In October 1952, Ogata was elected to parliament and promptly appointed Chief Cabinet Secretary in the Yoshida administration, in which role he embarked on the process of trying to build a Japanese intelligence agency. Two months later CIA Director Allen Dulles traveled to Tokyo where he met both Yoshida and Ogata to discuss a future Japanese intelligence organization. During their meeting, Ogata assured the CIA chief that the Japanese government was already receiving US help in this field, but needed continued assistance and would “cooperate fully” with the US in the intelligence field. Yoshida and Dulles also discussed a recent incident whose details remain censored in the declassified CIA files even today, but was almost certainly the kidnapping of Kaji by Z Unit, an issue which dominated the Japanese headlines at the time.56
This meeting was the start of something that the CIA was to recognize as a highly “unusual relationship” with Ogata Taketora: “a more willing cooperator could hardly have been found”.57 Although Ogata did not succeed in creating the large-scale intelligence agency that he had hoped for, he did set up a more modest state intelligence body, the Cabinet Research Chamber [Naikaku Sōridaijin Kanbō Chōsashitsu; later renamed the Naikaku Chōsashitsu], whose first head, former Superintendent of the Metropolitan Police Murai Jun, had been a close friend of Jack Canon’s during the days of Z Unit.58 (With the help of such exalted police connections, but without any legal basis, senior Z Unit operatives like Yeon Jeon had been secretly issued with formal Japanese police documents acknowledging their right to carry out arrests on Japanese soil59). Many of the Cabinet Research Chamber’s key advisers were former senior imperial army officers, who in the early days of the Chamber’s operations were reportedly selected on the advice of Tatsumi Eiichi, former Tokyo head of the secret Matsu Plan.60 Ogata was also successful in promoting the creation of a Japanese non-state body, the Central Intelligence Corporation [Chūō Chōsa Sha], which was staffed primarily by leading figures from the Japanese media and worked on a contract basis to supply information to the government. The Corporation’s headquarters was in the offices of the Jiji News Agency, and its board members included senior figures from Kyōdō News Agency, Jiji, and the former wartime News Agency Dōmei.61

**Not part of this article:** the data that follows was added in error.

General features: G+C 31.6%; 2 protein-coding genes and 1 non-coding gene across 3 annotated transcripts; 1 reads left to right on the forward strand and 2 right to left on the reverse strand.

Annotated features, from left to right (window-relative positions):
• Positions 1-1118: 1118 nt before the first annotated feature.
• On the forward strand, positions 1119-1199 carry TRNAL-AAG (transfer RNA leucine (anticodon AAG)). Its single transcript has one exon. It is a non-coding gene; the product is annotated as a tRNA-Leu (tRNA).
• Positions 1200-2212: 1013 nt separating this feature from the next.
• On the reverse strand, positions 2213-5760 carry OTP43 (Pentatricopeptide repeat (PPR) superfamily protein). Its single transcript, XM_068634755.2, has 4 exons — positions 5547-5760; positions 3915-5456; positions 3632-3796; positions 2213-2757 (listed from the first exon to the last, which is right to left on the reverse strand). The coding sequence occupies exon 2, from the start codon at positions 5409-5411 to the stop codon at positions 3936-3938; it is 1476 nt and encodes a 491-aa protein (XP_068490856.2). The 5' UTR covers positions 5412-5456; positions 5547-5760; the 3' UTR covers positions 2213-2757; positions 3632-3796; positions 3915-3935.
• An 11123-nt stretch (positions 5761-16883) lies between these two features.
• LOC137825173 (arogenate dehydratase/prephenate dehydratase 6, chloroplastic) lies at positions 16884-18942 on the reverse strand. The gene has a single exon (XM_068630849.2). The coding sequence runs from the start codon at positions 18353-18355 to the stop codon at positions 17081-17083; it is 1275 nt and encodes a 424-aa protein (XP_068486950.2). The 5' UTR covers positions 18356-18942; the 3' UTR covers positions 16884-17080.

In 1955, Ogata – now the leading candidate for the future prime ministership of Japan – was officially enrolled as a high-level CIA informant under the codename POCAPON. Soon he was, amongst other things, supplying the Agency with damaging information about his Japanese conservative political rivals, including Hatoyama Ichirō and Kōno Ichirō, both of whom he evidently loathed.62 He also offered his CIA handler more general assessments of the political situation in Japan, including an expression of his confidence that the Japanese public could readily be persuaded of the need for a military buildup: “He [Ogata] said that Japanese public opinion is easy to sway one or another and if they had a few brass bands parading up and down the country, exhibiting shows of strength, and the like the Japanese who are now clamouring for peace will soon quiet down”.63
In return, Ogata received Christmas presents from the CIA64, and a loan to help his son complete his university studies in the US65, and (as we shall see) he personally took personal charge of funds that the CIA was secretly channeling to Japan’s Cabinet Research Chamber; but his real motivation seems to have been political rather than financial. The truly valuable thing that Ogata received from the CIA was information, including sensitive US intelligence documents which he could use in the intense power struggles which surrounded the formation of the nascent Liberal Democratic Party in November 1955. This relationship was eventually, from the CIA’s point of view, to prove something of a liability. In January 1956 Ogata, having just lost the power struggle for leadership of the new ruling party, suddenly died of a heart attack. Urgent efforts were needed to retrieve the CIA documents which had been secretly handed to Ogata before his death. These efforts proved only partly successful: some important documents were never found, and the agent responsible for recovering them had to console his superiors with the suggestion that they had probably “been inadvertently burnt as part of kindling material for his [Ogata’s] ofuro (bath) at home”.66